Drug business not newto the Visakha Agency

Drugs appear to be the main ingredient in any armed conflict. The Taliban have opium and heroin to fund their show, the rebels in Colombia run a number of cartels dealing mainly in cocaine, and in the Visakha Agency which forms part of the Andhra Odisha Border area, the banned CPI (Maoist) has links with ganja smuggling.

The drug business in the Visakha Agency, which has earned notoriety of being the ganja capital, not only aids in funding the movement of the ultras, but also plays a key role in the entire economy of the region. Addiction is used as a tool to retain cadre base.

From the mid 1800s to the early 1900s, the Agency was the hub for opium trade with Gudem Kotha Veedhi or GK Veedhi being the nerve centre. The sale of opium was regulated by the State, under British rule, through traders/contractors.

Unlike ganja which is now grown in the hills, opium was imported from Madhya Pradesh and Rajasthan via Rajahmundry.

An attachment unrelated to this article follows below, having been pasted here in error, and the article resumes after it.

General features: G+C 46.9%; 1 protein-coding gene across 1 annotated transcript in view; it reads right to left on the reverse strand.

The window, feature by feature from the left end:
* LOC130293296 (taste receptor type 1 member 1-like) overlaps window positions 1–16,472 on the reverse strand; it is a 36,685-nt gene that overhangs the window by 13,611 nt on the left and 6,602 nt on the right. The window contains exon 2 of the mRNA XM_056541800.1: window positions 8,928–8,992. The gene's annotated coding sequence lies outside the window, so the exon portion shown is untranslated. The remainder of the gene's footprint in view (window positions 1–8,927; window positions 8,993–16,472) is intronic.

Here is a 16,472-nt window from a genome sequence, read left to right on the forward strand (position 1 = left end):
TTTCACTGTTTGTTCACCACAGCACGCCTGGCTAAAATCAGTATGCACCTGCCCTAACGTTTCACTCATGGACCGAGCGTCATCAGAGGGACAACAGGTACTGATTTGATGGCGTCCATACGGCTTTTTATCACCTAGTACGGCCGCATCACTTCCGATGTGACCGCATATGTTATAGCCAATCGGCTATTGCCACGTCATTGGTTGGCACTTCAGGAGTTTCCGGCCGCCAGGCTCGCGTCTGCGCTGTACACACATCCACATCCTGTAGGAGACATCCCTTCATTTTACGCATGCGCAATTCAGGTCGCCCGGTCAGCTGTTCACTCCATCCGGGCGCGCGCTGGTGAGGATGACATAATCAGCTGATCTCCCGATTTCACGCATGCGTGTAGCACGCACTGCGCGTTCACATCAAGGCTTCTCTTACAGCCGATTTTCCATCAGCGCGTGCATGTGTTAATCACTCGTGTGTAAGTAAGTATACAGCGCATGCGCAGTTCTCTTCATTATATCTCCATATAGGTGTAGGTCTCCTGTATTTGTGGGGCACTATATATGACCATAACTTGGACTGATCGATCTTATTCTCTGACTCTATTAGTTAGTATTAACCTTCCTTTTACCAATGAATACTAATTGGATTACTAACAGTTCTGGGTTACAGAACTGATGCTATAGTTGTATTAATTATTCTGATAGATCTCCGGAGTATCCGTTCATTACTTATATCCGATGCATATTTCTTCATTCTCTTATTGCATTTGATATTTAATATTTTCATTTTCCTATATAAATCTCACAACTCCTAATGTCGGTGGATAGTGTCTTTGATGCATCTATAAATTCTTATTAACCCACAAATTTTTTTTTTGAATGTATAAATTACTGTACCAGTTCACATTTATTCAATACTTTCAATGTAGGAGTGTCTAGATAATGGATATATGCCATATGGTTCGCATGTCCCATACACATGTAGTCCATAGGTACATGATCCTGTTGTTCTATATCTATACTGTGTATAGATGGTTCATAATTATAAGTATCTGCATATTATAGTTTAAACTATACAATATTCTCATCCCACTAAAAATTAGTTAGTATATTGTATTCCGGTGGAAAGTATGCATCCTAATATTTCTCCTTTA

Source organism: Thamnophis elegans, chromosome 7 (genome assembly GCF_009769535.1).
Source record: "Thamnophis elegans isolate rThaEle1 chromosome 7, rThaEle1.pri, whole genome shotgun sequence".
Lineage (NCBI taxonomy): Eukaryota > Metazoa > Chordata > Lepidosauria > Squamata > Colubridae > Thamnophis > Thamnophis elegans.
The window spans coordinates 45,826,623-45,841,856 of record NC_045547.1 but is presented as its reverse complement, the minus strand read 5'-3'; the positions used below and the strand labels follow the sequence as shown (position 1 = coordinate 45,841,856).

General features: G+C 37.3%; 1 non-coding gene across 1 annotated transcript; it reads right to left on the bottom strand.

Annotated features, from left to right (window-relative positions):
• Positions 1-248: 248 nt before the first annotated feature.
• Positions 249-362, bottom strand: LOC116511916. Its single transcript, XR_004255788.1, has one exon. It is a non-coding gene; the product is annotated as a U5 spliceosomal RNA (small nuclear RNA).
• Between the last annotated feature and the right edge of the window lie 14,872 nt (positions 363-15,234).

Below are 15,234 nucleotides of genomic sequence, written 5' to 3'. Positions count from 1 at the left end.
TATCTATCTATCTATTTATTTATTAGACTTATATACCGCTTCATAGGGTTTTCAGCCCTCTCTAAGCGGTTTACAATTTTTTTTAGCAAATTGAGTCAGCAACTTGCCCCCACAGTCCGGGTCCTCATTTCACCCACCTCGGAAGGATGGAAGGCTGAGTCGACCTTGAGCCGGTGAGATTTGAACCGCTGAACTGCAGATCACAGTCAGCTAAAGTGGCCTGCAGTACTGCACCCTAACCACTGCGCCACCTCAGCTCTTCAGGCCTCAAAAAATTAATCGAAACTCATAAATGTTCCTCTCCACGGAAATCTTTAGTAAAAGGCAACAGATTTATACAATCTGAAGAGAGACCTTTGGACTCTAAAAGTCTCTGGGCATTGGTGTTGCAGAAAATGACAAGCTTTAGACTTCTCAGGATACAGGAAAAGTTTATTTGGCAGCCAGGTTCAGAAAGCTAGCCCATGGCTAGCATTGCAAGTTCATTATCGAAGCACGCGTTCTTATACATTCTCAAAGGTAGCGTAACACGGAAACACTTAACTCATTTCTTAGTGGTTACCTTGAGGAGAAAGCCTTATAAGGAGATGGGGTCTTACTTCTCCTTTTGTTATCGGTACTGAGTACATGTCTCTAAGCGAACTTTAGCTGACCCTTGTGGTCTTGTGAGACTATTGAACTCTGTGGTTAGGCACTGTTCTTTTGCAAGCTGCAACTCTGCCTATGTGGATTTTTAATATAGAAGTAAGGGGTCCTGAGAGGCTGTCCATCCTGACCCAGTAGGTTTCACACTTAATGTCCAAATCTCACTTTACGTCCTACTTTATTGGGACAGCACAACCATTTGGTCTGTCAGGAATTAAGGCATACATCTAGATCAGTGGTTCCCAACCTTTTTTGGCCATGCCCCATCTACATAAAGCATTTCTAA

Govt. monopoly

According to the Gazetteer and the book ‘Rebellious Hillmen: The Gudem-Rampa Rising – 1839–1924,’ written by historian David Arnold, opium trade in the Agency was a government monopoly, sold through licensed vendors till about 1884. But from that year, the monopoly shifted to a Rajasthan-based firm by name Hemraj Ramlal.

The profits were so huge that in the first year itself, the then government demanded a fee of ₹ 6,000. And by 1892, the fee rose to ₹ 22,225.

The sale and consumption of opium grew fast, and by 1892 there were nine outlets in GK Veedhi alone, with each selling close to 292 pounds to 807 pounds (132 kg to 368 kg) per year. The government-appointed ‘muttadars’ and ‘mokshadars’ themselves controlled over 15 outlets.

The addiction grew large, and in a report, the then District Collector attributed it to the backwardness of the region.

Cause, catalyst for rebellion

The sale of opium, acted both as a cause for rebellion in the region and as well as a catalyst for the rebellion, said former head of the Department of Anthropology, Andhra University, P.D. Satyapal.

According to the professor, there were about five major fituris (rebellions) in the Visakha Agency from Rampa (Rampachodavaram) in East Godavari to GK Veedhi in Vizag district to Malkangiri in Odisha from 1839 to 1924.

Opium sellers from the plains became exploiters and the rebels cited this as one of the causes, but at the same time, many of the rebel warriors fought pitched battles under the influence of opium, he said.

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